If you want the easiest way then you can use your smartphone’s compass to find out the azimuth angle for your solar panel. Launch the compass application on your phone, and find out the true north position if you are in the northern hemisphere and the south position for the southern hemisphere. Once you have located it, that will be the azimuth value for your panel.

Pro Tip: While using the compass, make sure you are using the True North value, if the value is Magnetic North, then you will need to follow this formula, 

Magnetic North Azimuth Angle = True North Azimuth Angle ± Declination

For example, if the true north azimuth angle is 0 degrees and the declination value for your location is -10 degrees, then the magnetic north azimuth angle would be:

Magnetic North Azimuth Angle = 0° – 10° = -10°

Still, feeling that mathematics itch? You can manually calculate solar azimuth with some hardcore equations factoring in latitude, longitude, declination, and hour angle for ultra-precise alignment. For example, 

Let’s consider an example to apply these formulas. Suppose we want to calculate the solar azimuth angle for a location with a latitude of 35°N on June 21st at 10:00 AM local solar time.

Declination angle, δ = 23.45sin(2π(172 – 81)/365) = 23.45°

Hour angle, ω = 15(10 – 12) = -30°

Azimuth angle, φ = cos-1[(sin(23.45°)sin(35°) + cos(23.45°)cos(35°)cos(-30°))] ≈ 58.2°

Therefore, the solar azimuth angle for the given location and time is approximately 58.2 degrees clockwise from true north.

Now, that you have the azimuth angle value, follow the table below to find out the direction for your panels. 

Azimuth Angle RangeOptimal Solar Panel Facing Direction
337.5° to 22.5°North
22.5° to 67.5°Northeast
67.5° to 112.5°East
112.5° to 157.5°Southeast
157.5° to 202.5°South
202.5° to 247.5°Southwest
247.5° to 292.5°West
292.5° to 337.5°Northwest

So, the direction will be Northeast.

See, azimuth doesn’t have to be hard either. Between digital tools and solar science, you’ve got this whole orientation thing squared away. Give yourself a hearty solar salute…you’re officially orientation savvy!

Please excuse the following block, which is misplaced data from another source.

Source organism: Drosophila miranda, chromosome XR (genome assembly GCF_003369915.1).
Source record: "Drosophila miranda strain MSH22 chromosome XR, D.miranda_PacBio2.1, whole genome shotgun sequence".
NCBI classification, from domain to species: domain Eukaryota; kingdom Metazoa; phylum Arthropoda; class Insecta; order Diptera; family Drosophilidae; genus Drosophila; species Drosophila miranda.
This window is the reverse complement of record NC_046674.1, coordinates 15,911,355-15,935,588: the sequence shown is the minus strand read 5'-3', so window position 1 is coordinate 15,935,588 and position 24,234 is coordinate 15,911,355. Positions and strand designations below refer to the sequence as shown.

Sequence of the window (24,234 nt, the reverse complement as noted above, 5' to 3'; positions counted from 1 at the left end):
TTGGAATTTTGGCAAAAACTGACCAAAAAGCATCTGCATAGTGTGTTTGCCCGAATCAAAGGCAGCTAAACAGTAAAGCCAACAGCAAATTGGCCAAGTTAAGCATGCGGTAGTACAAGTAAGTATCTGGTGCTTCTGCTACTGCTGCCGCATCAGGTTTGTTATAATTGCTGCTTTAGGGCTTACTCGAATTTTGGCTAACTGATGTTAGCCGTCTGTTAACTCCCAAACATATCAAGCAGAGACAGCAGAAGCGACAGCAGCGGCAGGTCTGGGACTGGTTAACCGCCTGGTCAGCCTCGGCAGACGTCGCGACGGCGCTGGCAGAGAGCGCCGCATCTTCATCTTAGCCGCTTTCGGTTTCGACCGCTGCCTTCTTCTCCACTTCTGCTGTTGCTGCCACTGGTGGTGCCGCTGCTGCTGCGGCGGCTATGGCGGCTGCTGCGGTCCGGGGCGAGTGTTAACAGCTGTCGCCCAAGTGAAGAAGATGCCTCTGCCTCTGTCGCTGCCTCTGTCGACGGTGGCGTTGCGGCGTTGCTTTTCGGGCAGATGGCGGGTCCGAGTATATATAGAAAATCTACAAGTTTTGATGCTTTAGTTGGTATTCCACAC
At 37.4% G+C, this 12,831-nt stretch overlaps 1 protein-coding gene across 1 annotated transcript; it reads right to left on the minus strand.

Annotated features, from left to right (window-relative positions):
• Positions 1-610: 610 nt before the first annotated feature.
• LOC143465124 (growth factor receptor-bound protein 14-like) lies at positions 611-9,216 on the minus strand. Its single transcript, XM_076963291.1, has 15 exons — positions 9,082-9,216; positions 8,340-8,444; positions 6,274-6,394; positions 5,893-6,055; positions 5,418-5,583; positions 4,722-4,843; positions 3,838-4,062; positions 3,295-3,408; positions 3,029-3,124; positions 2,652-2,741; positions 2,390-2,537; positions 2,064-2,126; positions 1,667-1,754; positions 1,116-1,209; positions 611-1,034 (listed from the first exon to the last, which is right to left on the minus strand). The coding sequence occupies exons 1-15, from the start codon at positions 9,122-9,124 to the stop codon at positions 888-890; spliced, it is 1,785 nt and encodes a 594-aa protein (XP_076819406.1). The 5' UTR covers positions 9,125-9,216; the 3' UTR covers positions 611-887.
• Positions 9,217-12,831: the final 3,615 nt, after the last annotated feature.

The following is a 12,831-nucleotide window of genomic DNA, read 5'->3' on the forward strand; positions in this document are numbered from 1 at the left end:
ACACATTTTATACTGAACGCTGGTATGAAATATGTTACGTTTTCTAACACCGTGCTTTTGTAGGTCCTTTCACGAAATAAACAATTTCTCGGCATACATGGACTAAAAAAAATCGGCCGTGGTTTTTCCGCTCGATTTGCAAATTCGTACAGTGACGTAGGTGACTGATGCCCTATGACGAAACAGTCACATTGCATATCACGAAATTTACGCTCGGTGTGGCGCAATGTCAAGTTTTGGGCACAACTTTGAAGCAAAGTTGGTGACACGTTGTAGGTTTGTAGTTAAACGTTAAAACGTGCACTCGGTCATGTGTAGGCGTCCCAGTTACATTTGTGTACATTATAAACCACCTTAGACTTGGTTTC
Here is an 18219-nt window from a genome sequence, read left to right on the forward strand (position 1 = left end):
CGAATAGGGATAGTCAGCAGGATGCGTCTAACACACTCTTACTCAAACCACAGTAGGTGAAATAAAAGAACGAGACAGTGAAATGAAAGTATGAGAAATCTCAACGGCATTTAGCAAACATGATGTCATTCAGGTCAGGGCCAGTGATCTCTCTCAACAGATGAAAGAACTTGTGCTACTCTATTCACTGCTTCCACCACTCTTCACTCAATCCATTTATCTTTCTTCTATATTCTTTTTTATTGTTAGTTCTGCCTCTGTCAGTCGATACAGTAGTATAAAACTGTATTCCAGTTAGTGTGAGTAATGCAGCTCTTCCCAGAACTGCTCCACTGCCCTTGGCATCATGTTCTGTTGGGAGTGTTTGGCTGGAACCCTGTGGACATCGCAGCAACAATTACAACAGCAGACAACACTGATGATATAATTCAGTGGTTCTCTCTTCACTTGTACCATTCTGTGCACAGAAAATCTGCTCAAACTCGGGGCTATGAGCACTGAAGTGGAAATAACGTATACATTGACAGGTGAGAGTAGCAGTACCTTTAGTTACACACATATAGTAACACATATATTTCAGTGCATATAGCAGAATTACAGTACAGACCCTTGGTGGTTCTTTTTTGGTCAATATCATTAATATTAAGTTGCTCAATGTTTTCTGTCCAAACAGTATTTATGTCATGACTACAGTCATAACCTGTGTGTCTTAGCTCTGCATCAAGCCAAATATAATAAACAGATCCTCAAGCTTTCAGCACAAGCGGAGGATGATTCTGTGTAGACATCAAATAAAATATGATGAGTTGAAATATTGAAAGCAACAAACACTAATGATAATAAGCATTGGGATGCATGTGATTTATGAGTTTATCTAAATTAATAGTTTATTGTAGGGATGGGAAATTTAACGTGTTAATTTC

However, if you are not to do such homework, then there are azimuth calculators available on the GoogleVerse! You can use a calculator from PVWatt and NOAA, provide the information about your location, and they will provide you with the proper azimuth angle.

Bonus Tips – Why Orientation Calculation is Important?

Now that you’ve got tilt & azimuth mastered, what’s the big deal anyway? Can’t panels just lie there soaking up rays? I mean come on, it’s the sun—how far off can you go?!

More than you’d think, grasshopper! Check this out:

  • Every 10° tilt off local latitude can slash solar collection by 5-10%
  • 10° azimuth skew from true south cuts generation up to 15%
  • Combining tilt and azimuth mistakes gets ugly, really fast—we’re talking 30+% losses!

That’s leaving a third of your free sunlight out there uncollected! Major bummer when each kilowatt wasted hits you right in the wallet month after month.

But armed with your orientation mastery, you’ll dodge those rookie mistakes. Your sweetly angled high-efficiency panels will soon pay themselves off faster than a photon flies. How’s that for motivational?

End Notes

So next time you gaze up at your pristinely aligned solar array soaking up the maximum bounty our nearest star provides, remember this carefree guide. And give a little thanks to the cosmic convergence of science and humor that unlocked the secrets of orientation for you. That’s what we hip yet humble solar educators live for!

Now then, shall we grab a kombucha and watch the sun slowly set behind those beautifully tilted panels of yours? Pure solar energy bliss my friend…pure bliss.